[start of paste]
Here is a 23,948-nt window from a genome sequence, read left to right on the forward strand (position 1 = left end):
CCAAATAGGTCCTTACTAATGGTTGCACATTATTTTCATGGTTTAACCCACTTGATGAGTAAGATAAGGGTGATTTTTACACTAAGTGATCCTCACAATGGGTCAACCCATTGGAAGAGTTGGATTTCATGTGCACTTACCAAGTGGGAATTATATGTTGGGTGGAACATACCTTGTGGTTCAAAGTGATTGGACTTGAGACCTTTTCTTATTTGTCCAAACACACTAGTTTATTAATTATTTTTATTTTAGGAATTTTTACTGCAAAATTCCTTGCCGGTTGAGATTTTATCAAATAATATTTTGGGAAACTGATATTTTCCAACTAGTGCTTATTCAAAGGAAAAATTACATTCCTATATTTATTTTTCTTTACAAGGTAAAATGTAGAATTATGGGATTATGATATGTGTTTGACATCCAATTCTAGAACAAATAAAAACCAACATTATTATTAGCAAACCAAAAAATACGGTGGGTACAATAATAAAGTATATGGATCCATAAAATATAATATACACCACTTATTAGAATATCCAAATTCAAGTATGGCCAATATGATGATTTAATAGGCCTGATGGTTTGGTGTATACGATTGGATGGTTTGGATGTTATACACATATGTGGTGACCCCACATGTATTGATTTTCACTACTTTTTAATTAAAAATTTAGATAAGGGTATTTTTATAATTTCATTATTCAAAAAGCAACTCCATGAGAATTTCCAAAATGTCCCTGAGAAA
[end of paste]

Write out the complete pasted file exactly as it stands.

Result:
Here is a 23,948-nt window from a genome sequence, read left to right on the forward strand (position 1 = left end):
CCAAATAGGTCCTTACTAATGGTTGCACATTATTTTCATGGTTTAACCCACTTGATGAGTAAGATAAGGGTGATTTTTACACTAAGTGATCCTCACAATGGGTCAACCCATTGGAAGAGTTGGATTTCATGTGCACTTACCAAGTGGGAATTATATGTTGGGTGGAACATACCTTGTGGTTCAAAGTGATTGGACTTGAGACCTTTTCTTATTTGTCCAAACACACTAGTTTATTAATTATTTTTATTTTAGGAATTTTTACTGCAAAATTCCTTGCCGGTTGAGATTTTATCAAATAATATTTTGGGAAACTGATATTTTCCAACTAGTGCTTATTCAAAGGAAAAATTACATTCCTATATTTATTTTTCTTTACAAGGTAAAATGTAGAATTATGGGATTATGATATGTGTTTGACATCCAATTCTAGAACAAATAAAAACCAACATTATTATTAGCAAACCAAAAAATACGGTGGGTACAATAATAAAGTATATGGATCCATAAAATATAATATACACCACTTATTAGAATATCCAAATTCAAGTATGGCCAATATGATGATTTAATAGGCCTGATGGTTTGGTGTATACGATTGGATGGTTTGGATGTTATACACATATGTGGTGACCCCACATGTATTGATTTTCACTACTTTTTAATTAAAAATTTAGATAAGGGTATTTTTATAATTTCATTATTCAAAAAGCAACTCCATGAGAATTTCCAAAATGTCCCTGAGAAA